Quebec Sign Language


A language of Canada

Alternate Names
LSQ, Langue Signe Quebecars, Langue des signes, Langue des signes canadiens français, Langue des signes du Québec, Langue des signes québécoise, Québécoise

5,000 (2015). Estimates vary widely: 5,000–6,000 (Parisot et al 2015), 50,000 (2010 E. Parks).


Scattered, especially in eastern provinces that are primarily Francophone: Quebec, eastern Ontario, New Brunswick, and Nova Scotia.

Language Status

5 (Developing).

Language Use

Vigorous. Some use Signed French. Segregated deaf education by sex resulted in some lexical differences between the sexes; female use more influenced by ASL [ase], male by Signed French and LSF [fsl]. Rare for a deaf child to learn both LSQ and ASL. A few adults have working knowledge of both. Used by all. Some also use American Sign Language [ase], especially adults and a few children.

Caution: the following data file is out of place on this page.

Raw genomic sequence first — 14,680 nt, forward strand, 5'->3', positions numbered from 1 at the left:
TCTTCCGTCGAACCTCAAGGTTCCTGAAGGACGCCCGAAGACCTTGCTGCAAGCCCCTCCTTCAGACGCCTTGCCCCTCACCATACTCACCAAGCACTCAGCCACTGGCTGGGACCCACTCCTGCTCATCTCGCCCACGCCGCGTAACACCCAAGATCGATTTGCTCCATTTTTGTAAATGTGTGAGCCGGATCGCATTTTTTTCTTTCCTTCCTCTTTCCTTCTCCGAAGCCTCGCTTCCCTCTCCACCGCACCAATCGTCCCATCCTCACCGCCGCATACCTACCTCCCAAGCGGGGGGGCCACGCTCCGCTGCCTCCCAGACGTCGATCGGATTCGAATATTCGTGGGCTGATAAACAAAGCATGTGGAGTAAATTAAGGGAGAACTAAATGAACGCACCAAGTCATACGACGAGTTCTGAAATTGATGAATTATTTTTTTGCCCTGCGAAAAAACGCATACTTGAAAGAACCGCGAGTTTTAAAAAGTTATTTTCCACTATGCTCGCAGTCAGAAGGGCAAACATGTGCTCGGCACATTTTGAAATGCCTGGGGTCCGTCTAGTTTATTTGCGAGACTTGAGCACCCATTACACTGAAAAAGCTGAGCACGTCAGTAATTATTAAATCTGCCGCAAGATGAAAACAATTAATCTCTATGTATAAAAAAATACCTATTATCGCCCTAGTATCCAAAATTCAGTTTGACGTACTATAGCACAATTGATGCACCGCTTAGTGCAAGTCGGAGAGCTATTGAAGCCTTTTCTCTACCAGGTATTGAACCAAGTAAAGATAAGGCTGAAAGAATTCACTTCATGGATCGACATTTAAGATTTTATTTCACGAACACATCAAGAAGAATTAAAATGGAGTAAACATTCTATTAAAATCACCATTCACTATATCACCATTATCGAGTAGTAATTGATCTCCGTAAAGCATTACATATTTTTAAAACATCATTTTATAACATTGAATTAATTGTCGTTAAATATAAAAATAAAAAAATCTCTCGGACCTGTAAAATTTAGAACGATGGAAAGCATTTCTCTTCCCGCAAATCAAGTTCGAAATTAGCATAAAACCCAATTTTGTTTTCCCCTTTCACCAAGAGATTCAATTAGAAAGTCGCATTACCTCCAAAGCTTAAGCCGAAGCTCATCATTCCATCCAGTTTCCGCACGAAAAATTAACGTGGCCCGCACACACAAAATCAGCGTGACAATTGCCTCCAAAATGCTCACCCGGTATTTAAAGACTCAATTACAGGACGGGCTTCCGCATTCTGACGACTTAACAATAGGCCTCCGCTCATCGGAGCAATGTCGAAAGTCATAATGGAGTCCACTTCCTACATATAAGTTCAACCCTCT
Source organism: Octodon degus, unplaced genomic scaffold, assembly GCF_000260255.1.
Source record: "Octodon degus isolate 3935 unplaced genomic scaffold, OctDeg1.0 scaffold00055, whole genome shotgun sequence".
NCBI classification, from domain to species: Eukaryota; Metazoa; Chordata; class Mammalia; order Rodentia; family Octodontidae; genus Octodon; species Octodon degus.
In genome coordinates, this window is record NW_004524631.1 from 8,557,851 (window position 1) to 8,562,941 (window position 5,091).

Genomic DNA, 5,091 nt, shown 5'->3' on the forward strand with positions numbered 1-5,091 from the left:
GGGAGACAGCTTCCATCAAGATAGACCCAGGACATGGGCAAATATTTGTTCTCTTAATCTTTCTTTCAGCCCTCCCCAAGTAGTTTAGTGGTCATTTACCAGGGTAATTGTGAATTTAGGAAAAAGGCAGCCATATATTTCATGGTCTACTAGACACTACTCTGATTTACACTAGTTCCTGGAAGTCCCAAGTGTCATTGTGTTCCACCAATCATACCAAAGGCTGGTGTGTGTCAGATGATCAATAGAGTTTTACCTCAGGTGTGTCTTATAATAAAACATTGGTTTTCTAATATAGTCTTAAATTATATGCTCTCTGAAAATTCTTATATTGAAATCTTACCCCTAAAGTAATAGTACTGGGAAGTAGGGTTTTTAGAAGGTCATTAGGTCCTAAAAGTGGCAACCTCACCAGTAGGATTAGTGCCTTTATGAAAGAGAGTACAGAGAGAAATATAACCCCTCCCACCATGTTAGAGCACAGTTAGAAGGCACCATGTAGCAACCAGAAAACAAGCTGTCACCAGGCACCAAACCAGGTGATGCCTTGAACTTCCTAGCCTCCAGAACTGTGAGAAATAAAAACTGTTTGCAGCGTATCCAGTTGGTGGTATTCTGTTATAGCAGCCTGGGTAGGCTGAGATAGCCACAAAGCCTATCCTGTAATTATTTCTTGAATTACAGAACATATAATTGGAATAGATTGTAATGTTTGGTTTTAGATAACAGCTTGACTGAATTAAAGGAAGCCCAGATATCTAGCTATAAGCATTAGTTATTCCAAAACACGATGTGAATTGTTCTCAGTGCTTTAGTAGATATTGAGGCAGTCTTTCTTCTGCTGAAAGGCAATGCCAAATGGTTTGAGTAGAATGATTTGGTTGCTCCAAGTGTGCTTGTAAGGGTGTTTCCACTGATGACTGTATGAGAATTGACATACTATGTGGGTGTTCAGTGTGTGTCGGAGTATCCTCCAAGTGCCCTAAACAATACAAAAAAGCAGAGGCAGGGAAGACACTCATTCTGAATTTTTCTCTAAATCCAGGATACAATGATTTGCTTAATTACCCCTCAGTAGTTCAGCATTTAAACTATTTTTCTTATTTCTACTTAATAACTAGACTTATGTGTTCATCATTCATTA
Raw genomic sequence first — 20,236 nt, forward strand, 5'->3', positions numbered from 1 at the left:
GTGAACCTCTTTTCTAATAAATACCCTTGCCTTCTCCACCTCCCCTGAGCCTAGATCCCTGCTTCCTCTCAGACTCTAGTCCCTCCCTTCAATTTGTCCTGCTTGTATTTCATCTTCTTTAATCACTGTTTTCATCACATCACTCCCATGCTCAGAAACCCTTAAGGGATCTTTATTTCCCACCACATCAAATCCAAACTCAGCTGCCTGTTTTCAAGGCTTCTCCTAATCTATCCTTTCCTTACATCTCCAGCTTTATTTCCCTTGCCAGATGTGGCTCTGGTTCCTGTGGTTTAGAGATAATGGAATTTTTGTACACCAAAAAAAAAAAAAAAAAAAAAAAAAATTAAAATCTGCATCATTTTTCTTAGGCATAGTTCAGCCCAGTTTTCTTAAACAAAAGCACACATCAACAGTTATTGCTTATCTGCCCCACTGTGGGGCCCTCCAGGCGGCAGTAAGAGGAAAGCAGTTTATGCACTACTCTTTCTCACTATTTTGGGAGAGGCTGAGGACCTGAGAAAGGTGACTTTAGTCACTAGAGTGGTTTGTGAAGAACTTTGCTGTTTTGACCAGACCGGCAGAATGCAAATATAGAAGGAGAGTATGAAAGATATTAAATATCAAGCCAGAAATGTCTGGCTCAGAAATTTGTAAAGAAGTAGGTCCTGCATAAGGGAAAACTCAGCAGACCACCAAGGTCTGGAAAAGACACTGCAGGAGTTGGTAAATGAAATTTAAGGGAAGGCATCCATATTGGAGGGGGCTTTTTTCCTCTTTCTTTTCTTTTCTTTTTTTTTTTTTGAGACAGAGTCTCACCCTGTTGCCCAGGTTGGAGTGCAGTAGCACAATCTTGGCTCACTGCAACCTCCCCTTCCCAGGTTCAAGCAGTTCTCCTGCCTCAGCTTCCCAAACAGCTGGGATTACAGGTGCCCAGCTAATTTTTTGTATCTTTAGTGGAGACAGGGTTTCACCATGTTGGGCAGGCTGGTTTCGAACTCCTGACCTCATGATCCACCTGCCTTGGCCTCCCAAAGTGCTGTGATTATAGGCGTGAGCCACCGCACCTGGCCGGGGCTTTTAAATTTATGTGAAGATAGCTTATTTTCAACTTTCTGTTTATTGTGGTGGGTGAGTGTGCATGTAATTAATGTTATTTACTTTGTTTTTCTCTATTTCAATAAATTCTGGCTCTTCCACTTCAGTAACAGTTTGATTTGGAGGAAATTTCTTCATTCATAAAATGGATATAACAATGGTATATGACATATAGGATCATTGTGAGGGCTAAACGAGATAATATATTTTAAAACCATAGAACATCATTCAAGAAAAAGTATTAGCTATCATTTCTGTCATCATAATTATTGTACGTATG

Language Development

Grammar. Agency: Societé Culturelle Québécoise des Sourds (SCQS).


Unwritten documents [Zxxx].

Other Comments

No information on language used before 1831; LSQ arose in schools with influence from ASL [ase] and LSF [fsl]; the name ‘langue des signes québécois’ dates from the 1980s (Parisot et al 2015). In northern Quebec, Deaf people use American Sign Language [ase], with English as L2. Christian.

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